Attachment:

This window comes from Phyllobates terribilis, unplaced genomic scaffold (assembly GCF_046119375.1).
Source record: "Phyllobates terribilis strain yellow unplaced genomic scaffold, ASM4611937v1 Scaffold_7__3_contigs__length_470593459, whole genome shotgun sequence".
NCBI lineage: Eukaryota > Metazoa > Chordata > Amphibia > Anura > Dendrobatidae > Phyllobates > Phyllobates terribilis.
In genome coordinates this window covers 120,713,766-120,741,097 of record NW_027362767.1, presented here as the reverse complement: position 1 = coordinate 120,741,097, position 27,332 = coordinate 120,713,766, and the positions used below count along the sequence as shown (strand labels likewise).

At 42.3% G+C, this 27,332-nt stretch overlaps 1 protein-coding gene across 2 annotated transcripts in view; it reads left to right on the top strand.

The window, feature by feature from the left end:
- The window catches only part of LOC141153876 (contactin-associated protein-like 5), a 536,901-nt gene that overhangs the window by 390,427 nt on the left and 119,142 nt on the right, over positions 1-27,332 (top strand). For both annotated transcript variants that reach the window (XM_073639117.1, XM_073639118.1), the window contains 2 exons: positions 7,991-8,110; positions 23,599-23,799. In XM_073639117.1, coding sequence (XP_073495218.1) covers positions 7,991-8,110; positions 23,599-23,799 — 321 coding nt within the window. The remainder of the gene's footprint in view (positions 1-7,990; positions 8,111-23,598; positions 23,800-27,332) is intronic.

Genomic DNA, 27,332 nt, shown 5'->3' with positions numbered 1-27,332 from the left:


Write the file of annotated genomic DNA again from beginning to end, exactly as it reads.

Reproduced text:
This window comes from Phyllobates terribilis, unplaced genomic scaffold (assembly GCF_046119375.1).
Source record: "Phyllobates terribilis strain yellow unplaced genomic scaffold, ASM4611937v1 Scaffold_7__3_contigs__length_470593459, whole genome shotgun sequence".
NCBI lineage: Eukaryota > Metazoa > Chordata > Amphibia > Anura > Dendrobatidae > Phyllobates > Phyllobates terribilis.
In genome coordinates this window covers 120,713,766-120,741,097 of record NW_027362767.1, presented here as the reverse complement: position 1 = coordinate 120,741,097, position 27,332 = coordinate 120,713,766, and the positions used below count along the sequence as shown (strand labels likewise).

At 42.3% G+C, this 27,332-nt stretch overlaps 1 protein-coding gene across 2 annotated transcripts in view; it reads left to right on the top strand.

The window, feature by feature from the left end:
- The window catches only part of LOC141153876 (contactin-associated protein-like 5), a 536,901-nt gene that overhangs the window by 390,427 nt on the left and 119,142 nt on the right, over positions 1-27,332 (top strand). For both annotated transcript variants that reach the window (XM_073639117.1, XM_073639118.1), the window contains 2 exons: positions 7,991-8,110; positions 23,599-23,799. In XM_073639117.1, coding sequence (XP_073495218.1) covers positions 7,991-8,110; positions 23,599-23,799 — 321 coding nt within the window. The remainder of the gene's footprint in view (positions 1-7,990; positions 8,111-23,598; positions 23,800-27,332) is intronic.

Genomic DNA, 27,332 nt, shown 5'->3' with positions numbered 1-27,332 from the left: